Your Resting Heart
“Beginningless beginning and endless ending”
-- Buddhist saying
Three weeks after you were conceived, your body measured a mere 3 mm and, within its core, a tiny tube-like organ began to pulsate--the genesis of your heartbeat. By the fourth week this tube transformed into an amazing four-chambered organ that is your heart. As you developed, your embryonic heart grew in sync with you. All the while, each and every heartbeat ceaselessly nudged blood throughout your growing body, forging intimate connections with all aspects of your being.
The sound of your heartbeat can be heard six weeks after your conception, and it changes each time. Every beat sends information about the nature of your activities, thoughts and emotions. From the very beginning, to the present moment, streams of energy ride the subtle waves of your heartbeat sending messages in many different forms including: mechanical, biochemical, sound and electrical. Each type of energy carries its own rich cascade of data; which imprints the cells and tissues of your body with information, on many levels, long before you were born. This lifelong dance between you and your heart begins well before you have any significant brain activity and is so subtle, that these messages slide below your normal levels of awareness.
For all of these reasons and many more, your heartbeat is an important window into the ecology of your health and wellbeing. Beginning with the first activity, you will become familiar with your resting heartbeat and later on, how it changes under different circumstances. Try to approach these activities as if this was the very first time you have listened to your heart. Be a beginner as you listen to the dance of The Heart in You.
1.2 Getting Acquainted with Your Heart
“Zen mind, beginners mind, always be a beginner.”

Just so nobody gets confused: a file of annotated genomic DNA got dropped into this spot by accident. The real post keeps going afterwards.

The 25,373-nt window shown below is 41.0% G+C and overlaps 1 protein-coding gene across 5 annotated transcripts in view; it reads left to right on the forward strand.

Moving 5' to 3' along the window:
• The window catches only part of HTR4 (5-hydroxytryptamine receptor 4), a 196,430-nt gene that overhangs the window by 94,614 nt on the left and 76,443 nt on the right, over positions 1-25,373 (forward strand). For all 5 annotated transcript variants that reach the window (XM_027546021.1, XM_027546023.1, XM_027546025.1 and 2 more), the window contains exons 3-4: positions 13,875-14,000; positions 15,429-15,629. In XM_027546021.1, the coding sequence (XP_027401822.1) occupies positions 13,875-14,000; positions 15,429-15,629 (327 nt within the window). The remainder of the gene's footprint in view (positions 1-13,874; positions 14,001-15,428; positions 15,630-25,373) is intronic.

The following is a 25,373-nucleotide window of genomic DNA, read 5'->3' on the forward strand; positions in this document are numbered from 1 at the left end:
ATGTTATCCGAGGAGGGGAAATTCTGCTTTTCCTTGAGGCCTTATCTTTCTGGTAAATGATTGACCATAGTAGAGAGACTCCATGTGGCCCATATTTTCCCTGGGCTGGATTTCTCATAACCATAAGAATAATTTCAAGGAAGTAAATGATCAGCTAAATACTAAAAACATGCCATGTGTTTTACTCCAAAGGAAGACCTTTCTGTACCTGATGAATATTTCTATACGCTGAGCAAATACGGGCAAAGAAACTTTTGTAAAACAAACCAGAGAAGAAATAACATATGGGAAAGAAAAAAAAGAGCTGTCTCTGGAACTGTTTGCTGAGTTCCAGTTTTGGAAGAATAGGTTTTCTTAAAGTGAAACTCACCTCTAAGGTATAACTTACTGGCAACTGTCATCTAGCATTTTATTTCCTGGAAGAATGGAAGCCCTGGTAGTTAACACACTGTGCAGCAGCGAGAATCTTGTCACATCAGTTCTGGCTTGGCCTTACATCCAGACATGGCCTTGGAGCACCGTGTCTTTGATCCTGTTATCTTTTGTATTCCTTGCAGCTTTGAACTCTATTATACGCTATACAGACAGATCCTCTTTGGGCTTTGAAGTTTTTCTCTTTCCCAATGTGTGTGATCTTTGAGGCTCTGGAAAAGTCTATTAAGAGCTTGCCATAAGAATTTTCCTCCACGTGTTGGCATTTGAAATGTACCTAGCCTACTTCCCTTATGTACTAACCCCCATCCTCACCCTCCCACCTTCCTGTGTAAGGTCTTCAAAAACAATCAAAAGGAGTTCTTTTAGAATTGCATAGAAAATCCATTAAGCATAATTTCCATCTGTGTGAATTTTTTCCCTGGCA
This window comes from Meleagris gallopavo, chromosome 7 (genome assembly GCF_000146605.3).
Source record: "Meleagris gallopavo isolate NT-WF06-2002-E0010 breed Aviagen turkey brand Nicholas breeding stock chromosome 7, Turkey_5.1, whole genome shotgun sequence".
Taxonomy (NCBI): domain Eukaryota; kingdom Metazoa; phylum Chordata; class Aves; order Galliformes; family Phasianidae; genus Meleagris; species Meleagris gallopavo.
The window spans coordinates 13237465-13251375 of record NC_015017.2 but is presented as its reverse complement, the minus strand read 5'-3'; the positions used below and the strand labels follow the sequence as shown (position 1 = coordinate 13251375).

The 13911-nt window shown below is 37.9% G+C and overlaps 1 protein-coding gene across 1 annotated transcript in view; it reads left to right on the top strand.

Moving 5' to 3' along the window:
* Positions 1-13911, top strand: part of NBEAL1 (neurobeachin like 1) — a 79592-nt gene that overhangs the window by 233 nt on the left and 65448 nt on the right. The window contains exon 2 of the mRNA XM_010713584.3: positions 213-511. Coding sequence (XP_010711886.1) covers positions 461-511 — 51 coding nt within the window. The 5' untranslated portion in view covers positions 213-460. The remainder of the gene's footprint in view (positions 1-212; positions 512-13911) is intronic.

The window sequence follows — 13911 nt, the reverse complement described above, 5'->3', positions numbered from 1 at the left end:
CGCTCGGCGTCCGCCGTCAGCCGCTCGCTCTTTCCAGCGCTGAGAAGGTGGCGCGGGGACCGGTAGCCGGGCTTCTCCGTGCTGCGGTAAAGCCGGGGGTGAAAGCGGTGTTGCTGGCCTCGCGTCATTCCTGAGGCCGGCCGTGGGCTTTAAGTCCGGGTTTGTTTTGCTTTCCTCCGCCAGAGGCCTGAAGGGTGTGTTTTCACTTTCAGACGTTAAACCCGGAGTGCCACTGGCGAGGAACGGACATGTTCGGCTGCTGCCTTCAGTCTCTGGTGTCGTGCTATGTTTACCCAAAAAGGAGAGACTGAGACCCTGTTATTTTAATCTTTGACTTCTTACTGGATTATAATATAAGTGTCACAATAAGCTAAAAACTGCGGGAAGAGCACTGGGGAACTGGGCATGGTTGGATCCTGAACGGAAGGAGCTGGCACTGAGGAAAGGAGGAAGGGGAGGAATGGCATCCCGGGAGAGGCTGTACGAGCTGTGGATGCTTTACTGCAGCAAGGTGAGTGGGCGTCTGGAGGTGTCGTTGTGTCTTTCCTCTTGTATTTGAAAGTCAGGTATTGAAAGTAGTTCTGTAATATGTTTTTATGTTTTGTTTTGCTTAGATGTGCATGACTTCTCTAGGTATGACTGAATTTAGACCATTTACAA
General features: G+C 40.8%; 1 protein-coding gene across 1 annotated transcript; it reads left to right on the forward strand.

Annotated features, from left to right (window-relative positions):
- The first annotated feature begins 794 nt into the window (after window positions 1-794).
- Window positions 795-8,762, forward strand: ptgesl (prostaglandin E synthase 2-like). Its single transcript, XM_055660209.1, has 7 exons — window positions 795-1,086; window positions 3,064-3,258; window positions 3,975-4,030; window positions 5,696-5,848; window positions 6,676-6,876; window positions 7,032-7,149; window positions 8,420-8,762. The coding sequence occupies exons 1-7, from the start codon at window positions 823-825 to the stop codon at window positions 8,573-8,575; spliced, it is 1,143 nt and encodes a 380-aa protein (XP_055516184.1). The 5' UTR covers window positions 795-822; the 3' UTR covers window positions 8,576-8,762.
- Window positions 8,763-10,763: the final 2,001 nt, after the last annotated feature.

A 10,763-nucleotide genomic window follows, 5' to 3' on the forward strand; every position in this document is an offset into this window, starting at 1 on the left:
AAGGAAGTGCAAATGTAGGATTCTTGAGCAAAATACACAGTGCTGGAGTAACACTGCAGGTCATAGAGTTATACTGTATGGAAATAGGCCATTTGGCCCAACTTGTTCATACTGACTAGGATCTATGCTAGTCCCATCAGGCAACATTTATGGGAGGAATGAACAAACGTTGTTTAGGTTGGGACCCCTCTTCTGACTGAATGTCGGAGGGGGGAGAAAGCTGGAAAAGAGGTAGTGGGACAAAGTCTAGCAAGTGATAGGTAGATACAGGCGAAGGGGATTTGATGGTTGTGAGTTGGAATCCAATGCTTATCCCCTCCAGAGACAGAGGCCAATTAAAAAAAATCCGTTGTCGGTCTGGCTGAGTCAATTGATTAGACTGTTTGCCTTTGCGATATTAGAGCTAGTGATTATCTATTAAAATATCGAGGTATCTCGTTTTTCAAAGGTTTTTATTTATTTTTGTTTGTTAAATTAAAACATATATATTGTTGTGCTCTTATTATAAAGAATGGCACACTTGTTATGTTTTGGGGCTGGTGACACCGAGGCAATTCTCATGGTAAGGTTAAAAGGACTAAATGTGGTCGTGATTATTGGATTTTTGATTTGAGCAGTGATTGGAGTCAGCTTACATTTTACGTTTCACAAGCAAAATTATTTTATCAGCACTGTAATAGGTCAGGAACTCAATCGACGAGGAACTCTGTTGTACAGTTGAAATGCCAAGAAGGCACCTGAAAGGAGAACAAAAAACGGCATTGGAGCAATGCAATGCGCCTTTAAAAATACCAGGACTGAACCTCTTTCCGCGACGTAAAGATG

How well do you know your fantastic heart? In what ways do you affect your heart and vice versa? It’s been my experience that we seldom ask ourselves these questions. More often than not, busy schedules make checking in with your heart a low priority. Yet, what could be more important than getting to know and understand this intimate organ?
This section begins with a few basics about your physical heart and then, thru Activity #1, provides an opportunity to explore the zen of your resting heartbeat. Each activity is linked to the concepts presented in its section and includes reflective questions for your consideration. (It may help to color the diagrams included in the book if you wish.)
To begin with, your physical heart is composed of a unique type of muscle called cardiac muscle. It has a different structure and nature than the skeletal muscles used to consciously move your body. For example, cardiac muscle cells have specialized discs inserted (intercalated) at the end of each fiber to increase the efficiency and speed with which electrical signals are transmitted. Astonishingly, cardiac muscle cells are capable of beating on its own when isolated in a petri dish and, if fibers from different hearts are placed in the same dish, they will spontaneously begin beating with the same rhythm.
I first observed this phenomenon over forty years ago, and still find it incredible that such tiny pieces of tissue have the ability to not only recognize one another, but synchronize their contractions without any outside direction. Such behavior speaks volumes about the subtle manner in which cells communicate even though much has yet to be understood. An example of this innate sense of timing occurs on a larger scale during public events such as concerts when a few people begin clapping and then one rhythm becomes dominant and everyone starts clapping together in the same rhythm.
Left on its own, cardiac muscle beats 100 times per minute. In your body, however, the beat is regulated by a several systems that exchange signals with your heart. Blood circulating in your extremities i.e. arms, legs and skin, is one of these systems. Known as your peripheral circulatory system (PCS), it plays an important role in the control of your resting heart rate. Other regulatory systems and factors such as fitness, age, weight and general health impact your heart rate as well and will be discussed later on. For the moment, let’s begin by exploring your resting heart as outlined in Activity #1. You may be surprised at what you learn!